So while I can see how it's weird that there were so few sporting figures among Hong Kong's Olympics Relay torchbearers, there's also a part of me who thinks it's pretty cool that entertainment and performing arts figures -- Hong Kong Sinfonietta Music Director Yip Wing Sie as well as Andy Lau, Jacky Cheung, Kelly Chan and Eason Chan among them -- were among this group. And judging from the reaction of the crowd around me to Eason's appearance, I'd say that many of them definitely agree... ;b

Excited and happy schoolchildren...
and this was even before they were interviewed on TV
as well as
caught sight of this section's
designated Olympic Torch Relay runner
!

With faces like these around one,
it was hard not to get caught up in the spirit of things :)

Yes, it really is Eason Chan,
and he looked pretty excited and happy too! :)))

Thursday, May 1, 2008

Hong Kong moves


It may not be visually impressive but this was
the quiet street on which I lived until recently... ;)

It's not often that I write two blog entries in a single day but I think that today merits it -- not only because May 1 is a holiday and I can make hay while the sun shines but, also, because it happens this May 1 happens to mark the 1st anniversary of my moving to Hong Kong. Yes, you read right, I've now been living -- and, as of tomorrow, working -- in Hong Kong for a year now!

In honour of that move and also my recent one from one apartment to another on Hong Kong Island, here's writing out a list of 25 things I've come to learn about Hong Kong housing (hunts as well as in general) which might serve those of you thinking of making a similar movewell:-

1. Residences on the 4th, 14th or 24th floor (regardless of whether you count it in the British or American way) are not considered attractive by native Hong Kongers.

2. Ditto re those near cemeteries, crematoria and pretty much anything with connections to the dead (though Happy Valley might be an exception to this rule!).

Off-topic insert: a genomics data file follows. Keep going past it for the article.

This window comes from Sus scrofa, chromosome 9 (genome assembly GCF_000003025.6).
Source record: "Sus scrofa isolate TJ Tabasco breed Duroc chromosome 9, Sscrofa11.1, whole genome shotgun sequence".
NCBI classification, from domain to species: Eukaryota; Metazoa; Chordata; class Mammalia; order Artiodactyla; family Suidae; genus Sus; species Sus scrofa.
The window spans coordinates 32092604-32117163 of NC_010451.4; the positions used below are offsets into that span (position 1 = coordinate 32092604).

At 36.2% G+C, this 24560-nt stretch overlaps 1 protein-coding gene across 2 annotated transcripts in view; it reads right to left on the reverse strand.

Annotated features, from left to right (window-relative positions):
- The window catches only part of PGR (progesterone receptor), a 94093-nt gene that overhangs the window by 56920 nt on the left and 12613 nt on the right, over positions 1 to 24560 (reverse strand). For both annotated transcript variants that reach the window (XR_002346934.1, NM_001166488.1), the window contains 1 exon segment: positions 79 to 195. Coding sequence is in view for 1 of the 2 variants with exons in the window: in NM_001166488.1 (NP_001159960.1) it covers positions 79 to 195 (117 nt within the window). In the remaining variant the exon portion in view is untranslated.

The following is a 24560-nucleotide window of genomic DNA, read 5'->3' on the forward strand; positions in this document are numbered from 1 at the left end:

3. Ditto some more with buildings considered as old -- which can be just 25 years old.

4. Alternatively, places with a view of a body of water -- including Victoria Harbour, which for property (agents') purposes, is considered to be a "sea" (as in "sea view") -- are often considered very attractive by many Hong Kongers.

5. Something else which appears very popular -- and prestigous -- is to have a residence on a hill or a hill slope. Indeed, it seems as though to be high up, be it naturally or on a high floor of an apartment block, is much valued. (As a property agent told me, there supposedly is less noise and general pollution the higher up you are.)

6. Property agents can be very localized indeed -- as can be witnessed by their walking (as opposed to driving) you to properties they've picked for you to view.

7. There's a large range in terms of the quality of buildings and apartments, even when they're in the same price range.

8. Calculated property sizes include public areas/spaces in the buildings. And what with new buildings tending to have larger lobbies and such than older ones, it often is the case that what are supposed to be same size apartments in a new and old building actually is so that the apartment in the new building is smaller than the one in the old building.

9. It can seem like every apartment, even those whose sizes people in other territories would think are more akin to closet space (I've seen apartments advertised as being around 200 square feet in size!), comes with air-conditioning.

10. Alternatively, there still are quite a few apartment blocks (including, I've heard, some with as many as 13 floors) that are without lifts/elevators.

11. There is a transportation charge for items you buy and have delivered to your apartment if yours is in a building without a lift/elevator... :S

12. On the subject of size: It's not just that apartments are on the small side in general -- so too (and maybe especially relative to what many non-Hong Kongers are used to) are the toilets/bathrooms! :0

13. Also, many toilets are "wet" toilets -- i.e., there's not even a shower curtain to separate the shower area from its other sections!